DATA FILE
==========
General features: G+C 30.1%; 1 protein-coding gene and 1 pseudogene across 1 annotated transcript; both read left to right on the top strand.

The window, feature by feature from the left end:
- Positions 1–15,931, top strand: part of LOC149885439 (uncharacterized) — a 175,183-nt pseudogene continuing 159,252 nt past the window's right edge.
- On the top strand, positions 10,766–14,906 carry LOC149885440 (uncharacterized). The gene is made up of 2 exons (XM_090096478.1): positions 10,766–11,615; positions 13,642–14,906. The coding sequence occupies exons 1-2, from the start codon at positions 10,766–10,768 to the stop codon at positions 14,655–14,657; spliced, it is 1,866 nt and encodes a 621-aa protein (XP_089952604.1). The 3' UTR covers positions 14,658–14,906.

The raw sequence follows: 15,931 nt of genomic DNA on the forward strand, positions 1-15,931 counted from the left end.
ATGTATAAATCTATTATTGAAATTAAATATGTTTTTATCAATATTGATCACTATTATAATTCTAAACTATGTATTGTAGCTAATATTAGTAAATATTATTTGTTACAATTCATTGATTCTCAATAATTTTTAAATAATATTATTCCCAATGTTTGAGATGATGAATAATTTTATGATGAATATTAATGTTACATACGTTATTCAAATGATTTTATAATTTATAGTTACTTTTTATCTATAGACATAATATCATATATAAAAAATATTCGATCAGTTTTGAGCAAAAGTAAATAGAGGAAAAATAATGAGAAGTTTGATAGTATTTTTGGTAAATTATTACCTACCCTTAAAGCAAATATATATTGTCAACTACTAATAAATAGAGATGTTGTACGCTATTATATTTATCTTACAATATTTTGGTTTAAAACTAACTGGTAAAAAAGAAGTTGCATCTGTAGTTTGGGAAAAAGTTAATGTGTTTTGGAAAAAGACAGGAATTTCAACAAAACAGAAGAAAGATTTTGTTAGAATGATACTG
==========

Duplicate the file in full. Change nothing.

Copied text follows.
General features: G+C 30.1%; 1 protein-coding gene and 1 pseudogene across 1 annotated transcript; both read left to right on the top strand.

The window, feature by feature from the left end:
- Positions 1–15,931, top strand: part of LOC149885439 (uncharacterized) — a 175,183-nt pseudogene continuing 159,252 nt past the window's right edge.
- On the top strand, positions 10,766–14,906 carry LOC149885440 (uncharacterized). The gene is made up of 2 exons (XM_090096478.1): positions 10,766–11,615; positions 13,642–14,906. The coding sequence occupies exons 1-2, from the start codon at positions 10,766–10,768 to the stop codon at positions 14,655–14,657; spliced, it is 1,866 nt and encodes a 621-aa protein (XP_089952604.1). The 3' UTR covers positions 14,658–14,906.

The raw sequence follows: 15,931 nt of genomic DNA on the forward strand, positions 1-15,931 counted from the left end.
ATGTATAAATCTATTATTGAAATTAAATATGTTTTTATCAATATTGATCACTATTATAATTCTAAACTATGTATTGTAGCTAATATTAGTAAATATTATTTGTTACAATTCATTGATTCTCAATAATTTTTAAATAATATTATTCCCAATGTTTGAGATGATGAATAATTTTATGATGAATATTAATGTTACATACGTTATTCAAATGATTTTATAATTTATAGTTACTTTTTATCTATAGACATAATATCATATATAAAAAATATTCGATCAGTTTTGAGCAAAAGTAAATAGAGGAAAAATAATGAGAAGTTTGATAGTATTTTTGGTAAATTATTACCTACCCTTAAAGCAAATATATATTGTCAACTACTAATAAATAGAGATGTTGTACGCTATTATATTTATCTTACAATATTTTGGTTTAAAACTAACTGGTAAAAAAGAAGTTGCATCTGTAGTTTGGGAAAAAGTTAATGTGTTTTGGAAAAAGACAGGAATTTCAACAAAACAGAAGAAAGATTTTGTTAGAATGATACTG